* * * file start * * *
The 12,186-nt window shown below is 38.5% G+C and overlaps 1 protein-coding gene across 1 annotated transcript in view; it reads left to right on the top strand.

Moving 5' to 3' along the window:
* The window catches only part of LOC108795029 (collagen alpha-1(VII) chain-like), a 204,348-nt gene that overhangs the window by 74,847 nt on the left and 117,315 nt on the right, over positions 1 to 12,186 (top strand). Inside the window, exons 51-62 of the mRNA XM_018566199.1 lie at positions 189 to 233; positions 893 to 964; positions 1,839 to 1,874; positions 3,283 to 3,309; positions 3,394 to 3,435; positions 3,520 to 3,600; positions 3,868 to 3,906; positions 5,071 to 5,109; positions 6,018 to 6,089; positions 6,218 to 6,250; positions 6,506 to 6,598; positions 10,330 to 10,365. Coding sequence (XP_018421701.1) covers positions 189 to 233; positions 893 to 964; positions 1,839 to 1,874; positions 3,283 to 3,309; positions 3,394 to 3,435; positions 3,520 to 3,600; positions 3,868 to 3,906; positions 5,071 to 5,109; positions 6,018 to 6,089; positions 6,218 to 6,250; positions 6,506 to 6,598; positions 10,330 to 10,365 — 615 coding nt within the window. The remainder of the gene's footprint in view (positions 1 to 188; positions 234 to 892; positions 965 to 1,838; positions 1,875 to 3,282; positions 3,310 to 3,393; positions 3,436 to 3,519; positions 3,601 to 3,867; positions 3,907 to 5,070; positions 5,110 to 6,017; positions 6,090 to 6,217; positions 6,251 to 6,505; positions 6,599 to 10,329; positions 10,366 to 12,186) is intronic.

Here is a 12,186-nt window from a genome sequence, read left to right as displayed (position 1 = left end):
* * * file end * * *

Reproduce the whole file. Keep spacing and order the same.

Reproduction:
The 12,186-nt window shown below is 38.5% G+C and overlaps 1 protein-coding gene across 1 annotated transcript in view; it reads left to right on the top strand.

Moving 5' to 3' along the window:
* The window catches only part of LOC108795029 (collagen alpha-1(VII) chain-like), a 204,348-nt gene that overhangs the window by 74,847 nt on the left and 117,315 nt on the right, over positions 1 to 12,186 (top strand). Inside the window, exons 51-62 of the mRNA XM_018566199.1 lie at positions 189 to 233; positions 893 to 964; positions 1,839 to 1,874; positions 3,283 to 3,309; positions 3,394 to 3,435; positions 3,520 to 3,600; positions 3,868 to 3,906; positions 5,071 to 5,109; positions 6,018 to 6,089; positions 6,218 to 6,250; positions 6,506 to 6,598; positions 10,330 to 10,365. Coding sequence (XP_018421701.1) covers positions 189 to 233; positions 893 to 964; positions 1,839 to 1,874; positions 3,283 to 3,309; positions 3,394 to 3,435; positions 3,520 to 3,600; positions 3,868 to 3,906; positions 5,071 to 5,109; positions 6,018 to 6,089; positions 6,218 to 6,250; positions 6,506 to 6,598; positions 10,330 to 10,365 — 615 coding nt within the window. The remainder of the gene's footprint in view (positions 1 to 188; positions 234 to 892; positions 965 to 1,838; positions 1,875 to 3,282; positions 3,310 to 3,393; positions 3,436 to 3,519; positions 3,601 to 3,867; positions 3,907 to 5,070; positions 5,110 to 6,017; positions 6,090 to 6,217; positions 6,251 to 6,505; positions 6,599 to 10,329; positions 10,366 to 12,186) is intronic.

Here is a 12,186-nt window from a genome sequence, read left to right as displayed (position 1 = left end):